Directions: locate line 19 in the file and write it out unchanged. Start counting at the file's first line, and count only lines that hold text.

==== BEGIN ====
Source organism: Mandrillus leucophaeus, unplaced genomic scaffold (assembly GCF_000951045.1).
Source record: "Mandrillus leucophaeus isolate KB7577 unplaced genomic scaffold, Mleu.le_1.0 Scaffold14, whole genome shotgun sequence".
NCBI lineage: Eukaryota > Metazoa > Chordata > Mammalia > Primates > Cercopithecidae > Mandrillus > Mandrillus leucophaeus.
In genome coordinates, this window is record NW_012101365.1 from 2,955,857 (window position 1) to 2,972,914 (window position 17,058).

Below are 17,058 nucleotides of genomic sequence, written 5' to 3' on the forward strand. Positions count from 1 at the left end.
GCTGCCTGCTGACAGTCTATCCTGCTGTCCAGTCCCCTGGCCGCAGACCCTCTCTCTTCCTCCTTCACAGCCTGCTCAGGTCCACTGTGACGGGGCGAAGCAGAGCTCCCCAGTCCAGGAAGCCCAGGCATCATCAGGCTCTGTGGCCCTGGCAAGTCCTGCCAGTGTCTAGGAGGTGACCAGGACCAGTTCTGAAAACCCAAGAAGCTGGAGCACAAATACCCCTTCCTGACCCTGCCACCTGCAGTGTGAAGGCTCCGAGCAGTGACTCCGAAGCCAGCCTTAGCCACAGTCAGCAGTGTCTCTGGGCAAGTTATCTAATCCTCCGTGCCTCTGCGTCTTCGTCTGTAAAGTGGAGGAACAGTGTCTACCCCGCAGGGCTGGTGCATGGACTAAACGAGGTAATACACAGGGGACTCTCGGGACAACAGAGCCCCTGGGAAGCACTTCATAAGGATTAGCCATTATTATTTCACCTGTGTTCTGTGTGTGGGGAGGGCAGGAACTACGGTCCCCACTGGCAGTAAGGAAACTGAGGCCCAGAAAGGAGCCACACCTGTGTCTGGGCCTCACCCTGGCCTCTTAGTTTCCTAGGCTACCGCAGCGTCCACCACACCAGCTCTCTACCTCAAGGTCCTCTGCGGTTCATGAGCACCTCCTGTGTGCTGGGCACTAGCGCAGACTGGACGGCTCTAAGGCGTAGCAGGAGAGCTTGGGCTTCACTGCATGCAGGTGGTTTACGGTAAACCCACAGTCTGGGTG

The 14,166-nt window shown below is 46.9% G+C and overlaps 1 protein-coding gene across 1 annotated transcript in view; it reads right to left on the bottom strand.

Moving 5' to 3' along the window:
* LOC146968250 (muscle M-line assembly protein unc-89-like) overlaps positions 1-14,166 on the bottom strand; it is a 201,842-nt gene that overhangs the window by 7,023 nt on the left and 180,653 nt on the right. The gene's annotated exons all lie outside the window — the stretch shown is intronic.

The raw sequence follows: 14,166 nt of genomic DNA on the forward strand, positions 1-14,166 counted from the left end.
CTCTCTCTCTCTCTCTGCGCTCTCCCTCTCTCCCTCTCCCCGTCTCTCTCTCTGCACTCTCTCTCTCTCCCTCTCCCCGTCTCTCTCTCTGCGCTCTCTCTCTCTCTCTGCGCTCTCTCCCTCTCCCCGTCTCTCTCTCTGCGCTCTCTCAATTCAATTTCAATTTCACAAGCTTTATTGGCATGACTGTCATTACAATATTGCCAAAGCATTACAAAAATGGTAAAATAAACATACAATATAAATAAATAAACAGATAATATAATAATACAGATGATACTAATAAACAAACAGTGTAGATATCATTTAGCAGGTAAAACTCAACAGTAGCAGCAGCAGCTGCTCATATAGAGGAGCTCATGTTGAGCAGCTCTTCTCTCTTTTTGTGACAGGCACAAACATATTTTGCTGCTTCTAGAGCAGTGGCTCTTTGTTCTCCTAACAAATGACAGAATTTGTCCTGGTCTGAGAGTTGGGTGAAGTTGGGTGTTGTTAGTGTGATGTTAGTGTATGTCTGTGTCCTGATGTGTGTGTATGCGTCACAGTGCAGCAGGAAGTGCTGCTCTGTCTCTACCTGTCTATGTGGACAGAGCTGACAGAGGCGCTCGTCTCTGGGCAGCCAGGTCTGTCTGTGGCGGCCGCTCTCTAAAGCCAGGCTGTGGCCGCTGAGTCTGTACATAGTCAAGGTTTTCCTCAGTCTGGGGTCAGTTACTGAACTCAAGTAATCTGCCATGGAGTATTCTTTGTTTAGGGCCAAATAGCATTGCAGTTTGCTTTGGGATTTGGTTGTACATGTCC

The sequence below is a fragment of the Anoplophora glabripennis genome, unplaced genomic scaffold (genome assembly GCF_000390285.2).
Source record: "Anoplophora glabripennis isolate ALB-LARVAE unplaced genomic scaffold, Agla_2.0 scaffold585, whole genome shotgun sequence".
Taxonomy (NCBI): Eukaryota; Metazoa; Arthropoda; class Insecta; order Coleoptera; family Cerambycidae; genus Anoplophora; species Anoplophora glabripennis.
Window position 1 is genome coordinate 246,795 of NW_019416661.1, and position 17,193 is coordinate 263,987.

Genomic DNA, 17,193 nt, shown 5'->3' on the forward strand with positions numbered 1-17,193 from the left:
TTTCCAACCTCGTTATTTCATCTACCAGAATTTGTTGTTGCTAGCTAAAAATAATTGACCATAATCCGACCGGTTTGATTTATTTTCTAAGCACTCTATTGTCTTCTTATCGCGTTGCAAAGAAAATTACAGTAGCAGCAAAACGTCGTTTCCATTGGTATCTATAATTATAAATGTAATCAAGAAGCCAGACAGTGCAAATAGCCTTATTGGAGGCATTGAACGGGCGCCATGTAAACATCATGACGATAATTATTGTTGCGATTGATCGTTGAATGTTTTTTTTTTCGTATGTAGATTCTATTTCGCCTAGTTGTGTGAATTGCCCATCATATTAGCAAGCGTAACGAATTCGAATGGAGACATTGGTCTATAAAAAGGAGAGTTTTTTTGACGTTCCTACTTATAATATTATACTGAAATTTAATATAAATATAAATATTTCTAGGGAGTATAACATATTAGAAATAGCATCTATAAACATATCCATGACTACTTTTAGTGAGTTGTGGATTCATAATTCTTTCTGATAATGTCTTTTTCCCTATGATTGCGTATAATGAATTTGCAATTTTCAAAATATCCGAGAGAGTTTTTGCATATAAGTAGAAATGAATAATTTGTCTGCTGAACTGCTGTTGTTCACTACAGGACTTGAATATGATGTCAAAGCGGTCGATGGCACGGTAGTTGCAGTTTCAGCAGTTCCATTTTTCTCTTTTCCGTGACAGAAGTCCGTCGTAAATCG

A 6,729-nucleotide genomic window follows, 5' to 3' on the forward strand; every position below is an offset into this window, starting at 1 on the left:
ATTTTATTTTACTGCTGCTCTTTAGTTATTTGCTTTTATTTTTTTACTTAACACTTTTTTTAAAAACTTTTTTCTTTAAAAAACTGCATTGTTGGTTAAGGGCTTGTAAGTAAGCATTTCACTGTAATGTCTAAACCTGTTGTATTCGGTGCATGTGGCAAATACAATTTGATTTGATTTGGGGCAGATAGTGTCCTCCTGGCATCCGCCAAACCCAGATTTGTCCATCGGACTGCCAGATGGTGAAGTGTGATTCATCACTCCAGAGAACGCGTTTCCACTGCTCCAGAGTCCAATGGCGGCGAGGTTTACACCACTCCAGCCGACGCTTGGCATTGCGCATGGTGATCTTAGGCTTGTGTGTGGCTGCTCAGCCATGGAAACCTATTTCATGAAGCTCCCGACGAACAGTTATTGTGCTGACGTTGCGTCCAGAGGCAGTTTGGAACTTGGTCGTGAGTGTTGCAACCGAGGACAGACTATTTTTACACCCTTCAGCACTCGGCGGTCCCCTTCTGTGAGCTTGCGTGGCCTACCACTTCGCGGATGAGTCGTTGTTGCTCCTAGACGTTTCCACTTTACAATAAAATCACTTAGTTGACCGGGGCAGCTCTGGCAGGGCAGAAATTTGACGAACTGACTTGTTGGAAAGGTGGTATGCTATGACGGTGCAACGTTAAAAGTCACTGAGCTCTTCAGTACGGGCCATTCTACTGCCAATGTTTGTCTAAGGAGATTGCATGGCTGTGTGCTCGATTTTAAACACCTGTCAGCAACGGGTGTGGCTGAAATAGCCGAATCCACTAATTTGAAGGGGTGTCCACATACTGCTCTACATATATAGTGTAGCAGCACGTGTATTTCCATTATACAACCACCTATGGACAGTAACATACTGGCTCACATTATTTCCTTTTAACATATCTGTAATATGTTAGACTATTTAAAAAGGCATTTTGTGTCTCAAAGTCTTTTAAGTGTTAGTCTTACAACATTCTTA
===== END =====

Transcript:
ATTTTATTTTACTGCTGCTCTTTAGTTATTTGCTTTTATTTTTTTACTTAACACTTTTTTTAAAAACTTTTTTCTTTAAAAAACTGCATTGTTGGTTAAGGGCTTGTAAGTAAGCATTTCACTGTAATGTCTAAACCTGTTGTATTCGGTGCATGTGGCAAATACAATTTGATTTGATTTGGGGCAGATAGTGTCCTCCTGGCATCCGCCAAACCCAGATTTGTCCATCGGACTGCCAGATGGTGAAGTGTGATTCATCACTCCAGAGAACGCGTTTCCACTGCTCCAGAGTCCAATGGCGGCGAGGTTTACACCACTCCAGCCGACGCTTGGCATTGCGCATGGTGATCTTAGGCTTGTGTGTGGCTGCTCAGCCATGGAAACCTATTTCATGAAGCTCCCGACGAACAGTTATTGTGCTGACGTTGCGTCCAGAGGCAGTTTGGAACTTGGTCGTGAGTGTTGCAACCGAGGACAGACTATTTTTACACCCTTCAGCACTCGGCGGTCCCCTTCTGTGAGCTTGCGTGGCCTACCACTTCGCGGATGAGTCGTTGTTGCTCCTAGACGTTTCCACTTTACAATAAAATCACTTAGTTGACCGGGGCAGCTCTGGCAGGGCAGAAATTTGACGAACTGACTTGTTGGAAAGGTGGTATGCTATGACGGTGCAACGTTAAAAGTCACTGAGCTCTTCAGTACGGGCCATTCTACTGCCAATGTTTGTCTAAGGAGATTGCATGGCTGTGTGCTCGATTTTAAACACCTGTCAGCAACGGGTGTGGCTGAAATAGCCGAATCCACTAATTTGAAGGGGTGTCCACATACTGCTCTACATATATAGTGTAGCAGCACGTGTATTTCCATTATACAACCACCTATGGACAGTAACATACTGGCTCACATTATTTCCTTTTAACATATCTGTAATATGTTAGACTATTTAAAAAGGCATTTTGTGTCTCAAAGTCTTTTAAGTGTTAGTCTTACAACATTCTTA